17 June 2020 (British Council)
Inspired by Refugee Week’s 20 Simple Acts campaign, we’ve created a homework challenge to help your pupils find out more about the lives of migrants and refugees, show support, and celebrate the contributions they make to societies around the world. The pack offers the chance to explore other cultures and languages.
17 June 2020 (The Guardian)
A unique platform lets teachers from Venezuela to Syria to Burundi earn a living teaching their language online.
Louisa Waugh and Ghaith Alhallak have met for language lessons in seven countries. “We counted it up the other day,” says Waugh, recalling the list of places from which she has video-called Alhallak: Britain, Mali, Senegal and Greece. Alhallak has answered from Lebanon, France and Italy, where he is now studying for a master’s degree in political science at the University of Padua.
“You just need a connection,” he says.
The 770 students and 64 teachers at NaTakallam - “we speak” in Arabic – conduct their lessons entirely online, allowing refugees to speak to students who might not otherwise have contact with displaced people. The service also circumvents restrictions on work for refugees and asylum seekers in their new countries of residence, which means they can earn money.
“I really see it as solving two problems,” says one of NaTakallam’s founders, Aline Sara. “Refugees need access to an income, but with no work permit they’re often stuck in limbo. Yet they have innate talents within them in the form of their language, their story and culture, while so many people want flexible language practice,” she says. “There’s an idea that people always want to train and help refugees, but really they can help us.”
2 October 2018 (University of Glasgow)
University of Glasgow, in partnership with Islamic University of Gaza, has launched an new course, 'Online Arabic from Palestine for beginners'.
The course will be of interest to anyone wanting to learn, or promote the learning of, Modern Standard Arabic with a Palestinian ‘flavour’ for work, to communicate with Arabic speaking ‘new Scots’, for linguistic solidarity with the people of Palestine, or simply for the pleasure of learning such an important language.
The Online Arabic from Palestine course will be taught by trained and experienced teachers based at the Arabic Center (Islamic University of Gaza) and will make use of bespoke interactive materials created over the past year by an international team of language experts. Please see the IUG Arabic Centre website for course details and registration.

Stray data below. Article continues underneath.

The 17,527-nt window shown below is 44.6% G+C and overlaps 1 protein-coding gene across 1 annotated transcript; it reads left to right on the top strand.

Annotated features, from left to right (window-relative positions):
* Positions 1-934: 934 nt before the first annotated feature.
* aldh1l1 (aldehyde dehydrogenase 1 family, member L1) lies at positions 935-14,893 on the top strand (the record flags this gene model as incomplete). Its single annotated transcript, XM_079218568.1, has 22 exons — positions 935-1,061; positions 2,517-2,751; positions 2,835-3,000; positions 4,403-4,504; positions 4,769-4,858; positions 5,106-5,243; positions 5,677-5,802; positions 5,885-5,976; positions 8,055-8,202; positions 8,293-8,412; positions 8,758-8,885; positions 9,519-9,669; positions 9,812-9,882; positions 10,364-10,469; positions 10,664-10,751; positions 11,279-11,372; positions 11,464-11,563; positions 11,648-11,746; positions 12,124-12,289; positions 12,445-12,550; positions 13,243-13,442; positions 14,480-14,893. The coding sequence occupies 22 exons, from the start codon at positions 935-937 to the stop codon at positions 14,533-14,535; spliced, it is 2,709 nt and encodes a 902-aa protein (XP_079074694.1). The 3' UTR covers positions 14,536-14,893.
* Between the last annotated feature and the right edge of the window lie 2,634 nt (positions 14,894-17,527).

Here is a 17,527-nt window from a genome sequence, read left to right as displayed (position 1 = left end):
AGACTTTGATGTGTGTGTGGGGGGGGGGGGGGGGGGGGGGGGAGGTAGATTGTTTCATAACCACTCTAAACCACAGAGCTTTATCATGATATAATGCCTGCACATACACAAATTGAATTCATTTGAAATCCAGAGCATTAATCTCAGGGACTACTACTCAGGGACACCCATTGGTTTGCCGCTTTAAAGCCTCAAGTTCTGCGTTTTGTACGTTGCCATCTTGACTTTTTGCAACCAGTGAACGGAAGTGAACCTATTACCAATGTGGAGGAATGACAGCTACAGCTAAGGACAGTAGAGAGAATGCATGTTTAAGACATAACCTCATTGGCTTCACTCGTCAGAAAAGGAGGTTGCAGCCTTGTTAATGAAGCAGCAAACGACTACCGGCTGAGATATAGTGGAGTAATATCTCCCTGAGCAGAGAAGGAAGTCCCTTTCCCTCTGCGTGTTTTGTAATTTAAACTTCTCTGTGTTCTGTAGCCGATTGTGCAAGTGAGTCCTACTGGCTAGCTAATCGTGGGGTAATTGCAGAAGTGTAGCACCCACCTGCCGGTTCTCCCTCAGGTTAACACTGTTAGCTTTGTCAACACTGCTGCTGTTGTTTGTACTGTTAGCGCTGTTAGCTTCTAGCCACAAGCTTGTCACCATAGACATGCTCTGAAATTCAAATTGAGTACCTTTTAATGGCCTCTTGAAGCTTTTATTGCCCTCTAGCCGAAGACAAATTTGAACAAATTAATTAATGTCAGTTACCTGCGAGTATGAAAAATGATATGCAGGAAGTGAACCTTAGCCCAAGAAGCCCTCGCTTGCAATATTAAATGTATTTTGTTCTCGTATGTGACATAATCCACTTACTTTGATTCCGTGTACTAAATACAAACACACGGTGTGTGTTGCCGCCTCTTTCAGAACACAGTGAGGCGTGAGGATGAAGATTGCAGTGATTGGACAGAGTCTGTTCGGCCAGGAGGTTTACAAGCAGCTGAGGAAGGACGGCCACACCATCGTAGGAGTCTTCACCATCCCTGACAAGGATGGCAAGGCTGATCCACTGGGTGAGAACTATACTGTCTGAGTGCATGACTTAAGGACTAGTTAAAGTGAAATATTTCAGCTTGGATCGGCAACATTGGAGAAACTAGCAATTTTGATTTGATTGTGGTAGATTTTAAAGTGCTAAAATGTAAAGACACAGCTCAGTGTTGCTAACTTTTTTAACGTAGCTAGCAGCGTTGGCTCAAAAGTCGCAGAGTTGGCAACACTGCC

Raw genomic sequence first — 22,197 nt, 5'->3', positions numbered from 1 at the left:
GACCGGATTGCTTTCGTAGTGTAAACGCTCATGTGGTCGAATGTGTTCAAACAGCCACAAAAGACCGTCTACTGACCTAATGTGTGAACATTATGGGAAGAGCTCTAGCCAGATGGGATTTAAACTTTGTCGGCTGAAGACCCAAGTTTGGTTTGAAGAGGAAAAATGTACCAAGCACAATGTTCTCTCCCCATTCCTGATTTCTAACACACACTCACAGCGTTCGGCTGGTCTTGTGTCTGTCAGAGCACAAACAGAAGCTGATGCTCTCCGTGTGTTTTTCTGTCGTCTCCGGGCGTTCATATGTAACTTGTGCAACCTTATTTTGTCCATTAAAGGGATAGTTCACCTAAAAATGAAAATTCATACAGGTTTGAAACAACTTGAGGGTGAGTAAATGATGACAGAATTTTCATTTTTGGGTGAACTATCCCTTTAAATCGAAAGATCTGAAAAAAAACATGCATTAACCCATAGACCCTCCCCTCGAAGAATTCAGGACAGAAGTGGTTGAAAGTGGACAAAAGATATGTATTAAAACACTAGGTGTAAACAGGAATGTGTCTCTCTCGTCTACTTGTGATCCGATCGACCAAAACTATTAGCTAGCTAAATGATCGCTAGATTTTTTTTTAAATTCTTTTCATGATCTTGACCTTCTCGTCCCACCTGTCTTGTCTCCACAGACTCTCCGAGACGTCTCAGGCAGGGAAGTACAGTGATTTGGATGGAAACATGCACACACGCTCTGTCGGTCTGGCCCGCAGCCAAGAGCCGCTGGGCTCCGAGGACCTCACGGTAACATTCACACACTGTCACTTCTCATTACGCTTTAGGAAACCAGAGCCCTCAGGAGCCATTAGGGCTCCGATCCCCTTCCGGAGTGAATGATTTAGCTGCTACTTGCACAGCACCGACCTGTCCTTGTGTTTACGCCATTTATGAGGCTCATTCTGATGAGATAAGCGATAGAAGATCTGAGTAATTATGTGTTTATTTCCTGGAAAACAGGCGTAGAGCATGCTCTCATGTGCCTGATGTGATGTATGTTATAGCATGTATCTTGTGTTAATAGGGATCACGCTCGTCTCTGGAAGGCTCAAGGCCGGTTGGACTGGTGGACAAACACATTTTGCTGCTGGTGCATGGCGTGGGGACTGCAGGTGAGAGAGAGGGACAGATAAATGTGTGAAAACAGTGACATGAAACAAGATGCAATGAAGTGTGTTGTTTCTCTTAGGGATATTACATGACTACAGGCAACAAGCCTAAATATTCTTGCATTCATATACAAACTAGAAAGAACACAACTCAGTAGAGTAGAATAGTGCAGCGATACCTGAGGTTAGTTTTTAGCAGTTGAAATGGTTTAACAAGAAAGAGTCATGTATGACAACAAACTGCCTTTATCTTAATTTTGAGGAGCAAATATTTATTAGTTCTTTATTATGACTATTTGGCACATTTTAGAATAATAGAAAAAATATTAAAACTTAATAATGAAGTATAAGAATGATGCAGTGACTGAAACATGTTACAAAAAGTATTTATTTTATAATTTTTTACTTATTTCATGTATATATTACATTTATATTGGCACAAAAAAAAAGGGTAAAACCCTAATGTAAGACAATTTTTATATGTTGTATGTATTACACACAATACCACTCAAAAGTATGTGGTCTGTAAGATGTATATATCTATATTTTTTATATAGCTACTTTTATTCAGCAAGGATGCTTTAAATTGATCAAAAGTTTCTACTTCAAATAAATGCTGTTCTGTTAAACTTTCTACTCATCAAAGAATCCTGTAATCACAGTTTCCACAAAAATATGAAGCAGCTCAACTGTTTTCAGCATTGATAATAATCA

The Online Arabic from Palestine course is the result of an international and multilingual project (OPAC) run over the past 12 months by a team based in the University of Glasgow School of Education (PI Dr Giovanna Fassetta) and the Gaza Strip (Palestine). The international team has worked in close collaboration to design and develop an online Arabic course for beginners, through the combined efforts of academics, teachers, administrators, IT experts, videographers and graphic designers.
Please note there is a cost to take part in this course. However, research outputs are freely available from University of Glasgow website.
For the past 10 years, the Gaza Strip has been under blockade. The blockade has resulted in very high unemployment, especially among young graduates, and in forced cultural and linguistic homogeneity. The aim behind the course was to create opportunities for multilingual, intercultural and professional collaboration between graduates of the Islamic University of Gaza and a team of foreign language teaching experts based at the University of Glasgow.
12 September 2018 (SecEd)
This September, many secondary schools will have new arrivals from abroad who have English as an additional language. Continuing our series on EAL, Dr Ruth Wilson gives some practical advice for you and your schools in meeting the needs of this diverse group of learners
New arrivals with English as an additional language (EAL) are a very diverse group. Their language proficiency can range from “new to English” to “fluent”. The young person can arrive at any age and with widely different socio-economic and educational backgrounds. Some students may come from an advantaged context with a high standard of education; others may have had little or interrupted schooling or experienced traumatic events. A new arrival could for example be a refugee from a war-torn country or a child of a German banker working in the City of London.
Data show that, on average, pupils arriving late into the English school system do less well in external exams than their first language English peers, and that the older the pupils are when they arrive the less likely they are to achieve good results in year 11 (Hutchinson, 2018).
This article gives some practical advice for you and your schools in meeting the needs of EAL learners who are newly arrived from abroad.
1 August 2018 (BBC)
Teaching his native Arabic to students online has been a game changer for Syrian refugee Sami as he makes a fresh start in the UK.